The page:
Biology-AQA-Additional Science- How plants produce food

The revision cards include information on photosynthesis, factors limiting photosynthesis and minerals.

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  • Created by: Rukhsar
  • Created on: 22-03-10 19:20


Photosynthesis is the chemical change which happens in the leaves of green plants. During this reaction carbon dioxide and water are converted into glucose and oxygen. The reaction requires light energy, which is absorbed by a green substance called chlorophyll.

carbon dioxide + water (+light energy) --------> glucose +oxygen

Plants absorb water through their roots and carbon dioxide through their leaves. Some glucose is used for respiration while some is converted into insoluble starch for storage.

The structure of a leaf

There are four main parts to a leaf which is the upper epidermis, palisade layer, spongy layer and the lower epidermis. In the upper epidermis there are waxy cuticles which is a waterproof layer which stops water loss. In the palisade layer there are palisade cells at the top of the leaf which is closer to the light and is tightly packed together and is full of chloroplasts. Between the palisade layer and spongy layer there are air spaces and in the spongy layer the cells are not tightly packed and have a large surface area available for gas exchange and some chloroplasts. In the lower epidermis the guard cells open and close the stomata to control water loss.

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Factors limiting photosynthesis

Light intensity, carbon dioxide concentration and temperature are three factors which can limit the speed of photosynthesis.

Without enough light, a plant cannot photosynthesise very quickly, even if there is plenty of water and carbon dioxide. Increasing the light intensity will boost the speed of photosynthesis.

Sometimes photosynthesis is limited by the concentration of carbon dioxide in the air. Even if there is plenty of light, a plant cannot photosynthesise if there is insufficient carbon dioxide.

If it gets too cold, the rate of photosynthesis will decrease. Plants cannot photosynthesise if it gets too hot.

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How plants use glucose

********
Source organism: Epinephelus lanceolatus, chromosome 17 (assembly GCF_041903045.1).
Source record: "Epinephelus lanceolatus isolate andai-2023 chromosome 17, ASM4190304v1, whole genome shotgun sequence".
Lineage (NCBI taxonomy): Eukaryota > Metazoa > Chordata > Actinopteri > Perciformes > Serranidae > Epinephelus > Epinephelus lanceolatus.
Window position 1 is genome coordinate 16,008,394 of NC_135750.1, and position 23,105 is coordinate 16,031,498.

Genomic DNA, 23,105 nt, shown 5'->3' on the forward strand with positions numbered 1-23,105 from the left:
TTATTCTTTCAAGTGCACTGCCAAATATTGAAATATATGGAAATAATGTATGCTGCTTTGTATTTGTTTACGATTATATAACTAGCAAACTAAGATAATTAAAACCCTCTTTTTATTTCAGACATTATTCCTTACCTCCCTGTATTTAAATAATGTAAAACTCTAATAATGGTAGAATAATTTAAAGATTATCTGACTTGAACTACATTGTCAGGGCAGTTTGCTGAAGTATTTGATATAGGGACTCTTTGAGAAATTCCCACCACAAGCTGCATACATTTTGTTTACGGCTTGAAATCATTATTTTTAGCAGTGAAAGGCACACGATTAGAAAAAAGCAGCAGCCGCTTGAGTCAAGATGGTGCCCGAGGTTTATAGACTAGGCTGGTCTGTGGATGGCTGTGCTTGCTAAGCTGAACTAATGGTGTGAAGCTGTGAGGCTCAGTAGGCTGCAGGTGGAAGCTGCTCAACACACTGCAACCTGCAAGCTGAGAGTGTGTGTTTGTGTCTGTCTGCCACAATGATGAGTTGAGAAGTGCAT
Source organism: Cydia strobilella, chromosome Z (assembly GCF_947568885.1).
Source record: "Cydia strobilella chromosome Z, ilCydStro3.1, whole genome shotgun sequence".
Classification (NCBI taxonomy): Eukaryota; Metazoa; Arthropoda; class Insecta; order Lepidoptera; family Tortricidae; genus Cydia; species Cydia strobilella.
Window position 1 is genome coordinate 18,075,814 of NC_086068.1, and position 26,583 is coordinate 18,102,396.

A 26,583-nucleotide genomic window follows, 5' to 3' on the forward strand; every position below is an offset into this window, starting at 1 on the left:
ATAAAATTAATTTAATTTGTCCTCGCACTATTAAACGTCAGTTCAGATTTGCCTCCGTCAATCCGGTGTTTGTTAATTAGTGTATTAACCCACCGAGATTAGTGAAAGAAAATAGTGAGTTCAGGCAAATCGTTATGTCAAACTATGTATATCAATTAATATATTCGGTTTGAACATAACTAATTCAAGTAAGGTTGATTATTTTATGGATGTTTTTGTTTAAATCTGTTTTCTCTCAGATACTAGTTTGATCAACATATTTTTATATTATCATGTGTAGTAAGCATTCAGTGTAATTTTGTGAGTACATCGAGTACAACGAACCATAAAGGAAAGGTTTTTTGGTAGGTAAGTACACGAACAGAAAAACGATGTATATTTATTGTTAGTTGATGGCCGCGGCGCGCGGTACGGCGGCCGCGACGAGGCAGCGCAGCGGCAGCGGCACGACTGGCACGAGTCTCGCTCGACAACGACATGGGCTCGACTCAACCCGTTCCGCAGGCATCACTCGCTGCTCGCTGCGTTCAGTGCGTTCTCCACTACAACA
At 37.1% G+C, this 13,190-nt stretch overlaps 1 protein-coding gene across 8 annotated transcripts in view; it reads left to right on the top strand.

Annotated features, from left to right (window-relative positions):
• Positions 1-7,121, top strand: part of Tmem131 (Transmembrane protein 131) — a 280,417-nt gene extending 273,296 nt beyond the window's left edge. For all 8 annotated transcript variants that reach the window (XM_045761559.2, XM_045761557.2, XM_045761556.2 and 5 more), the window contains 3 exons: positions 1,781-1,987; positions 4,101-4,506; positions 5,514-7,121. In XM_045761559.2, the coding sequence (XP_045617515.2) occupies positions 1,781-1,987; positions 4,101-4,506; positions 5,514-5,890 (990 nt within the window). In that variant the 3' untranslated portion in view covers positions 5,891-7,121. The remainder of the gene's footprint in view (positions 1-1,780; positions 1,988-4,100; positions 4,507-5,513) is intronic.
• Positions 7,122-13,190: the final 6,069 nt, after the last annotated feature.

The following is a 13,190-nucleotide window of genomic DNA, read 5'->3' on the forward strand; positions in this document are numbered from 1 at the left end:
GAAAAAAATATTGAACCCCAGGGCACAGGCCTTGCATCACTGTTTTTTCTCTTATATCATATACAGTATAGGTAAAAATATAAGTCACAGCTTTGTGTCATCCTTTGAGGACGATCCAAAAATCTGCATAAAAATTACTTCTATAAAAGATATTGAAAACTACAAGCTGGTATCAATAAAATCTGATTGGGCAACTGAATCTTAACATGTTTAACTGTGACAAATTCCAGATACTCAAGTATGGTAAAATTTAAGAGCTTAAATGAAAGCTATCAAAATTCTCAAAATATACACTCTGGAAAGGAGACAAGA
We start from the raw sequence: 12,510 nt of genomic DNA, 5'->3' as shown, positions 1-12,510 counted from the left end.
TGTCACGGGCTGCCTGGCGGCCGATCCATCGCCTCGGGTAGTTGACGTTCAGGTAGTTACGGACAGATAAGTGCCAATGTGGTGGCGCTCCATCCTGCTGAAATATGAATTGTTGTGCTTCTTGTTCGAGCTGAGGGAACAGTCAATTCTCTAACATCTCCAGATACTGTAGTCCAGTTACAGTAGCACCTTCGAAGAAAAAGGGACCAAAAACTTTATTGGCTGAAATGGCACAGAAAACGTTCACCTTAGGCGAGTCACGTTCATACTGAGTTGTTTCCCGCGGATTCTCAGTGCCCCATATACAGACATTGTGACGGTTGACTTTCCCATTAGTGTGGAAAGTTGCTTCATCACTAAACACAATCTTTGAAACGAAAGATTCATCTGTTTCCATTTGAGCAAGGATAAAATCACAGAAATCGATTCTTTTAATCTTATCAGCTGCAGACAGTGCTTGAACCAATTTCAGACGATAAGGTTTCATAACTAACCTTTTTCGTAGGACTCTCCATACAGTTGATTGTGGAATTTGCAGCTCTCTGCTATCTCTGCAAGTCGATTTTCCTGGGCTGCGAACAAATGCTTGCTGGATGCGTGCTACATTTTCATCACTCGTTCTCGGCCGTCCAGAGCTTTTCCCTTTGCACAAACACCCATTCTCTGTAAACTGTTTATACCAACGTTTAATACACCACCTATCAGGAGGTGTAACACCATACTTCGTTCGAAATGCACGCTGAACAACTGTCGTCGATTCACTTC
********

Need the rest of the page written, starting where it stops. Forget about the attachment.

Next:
The product of photosynthesis is glucose. Glucose is used for respiration.

Glucose is also combined with other nutrients (mineral ions) by the plant to produce new materials.

Glucose is stored, by some plants, as insoluble starch. It is stored as an insoluble substance so that it has no effect on osmosis.

Key points

Plants use glcose for energy(respiration)

Most plants can store glucose as starch

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Why do plants need minerals.

Plants need a number of elements to stay alive. The most important are hydrogen, oxygen and carbon. Plants get hydrogen and oxygen from the water in the soil and carbon and oxygen from carbon dioxide. and oxygen in the atmosphere. Water and carbon dioxide are used to synthesise food during photosynthesis. Oxygen is used to release energy from food during respiration.

Plants need minerals for healthy growth which are absorbed through the roots as mineral ions dissolved in the soil water. The important minerals needed are nitrate and magnesium. Nitrates are taken from the soil for producing amino acids. These are used to make proteins for growth. A plant that does not take up enough nitrate (is nitrate deficient) will have stunted growth. Magnesium ions are essential to make chlorophyll. If the plant is deficient in chlorophyll it will have yellow leaves.

Key points - Plants produce sugars through photosynthesis. However, just like animals, they need other substances to grow properly.

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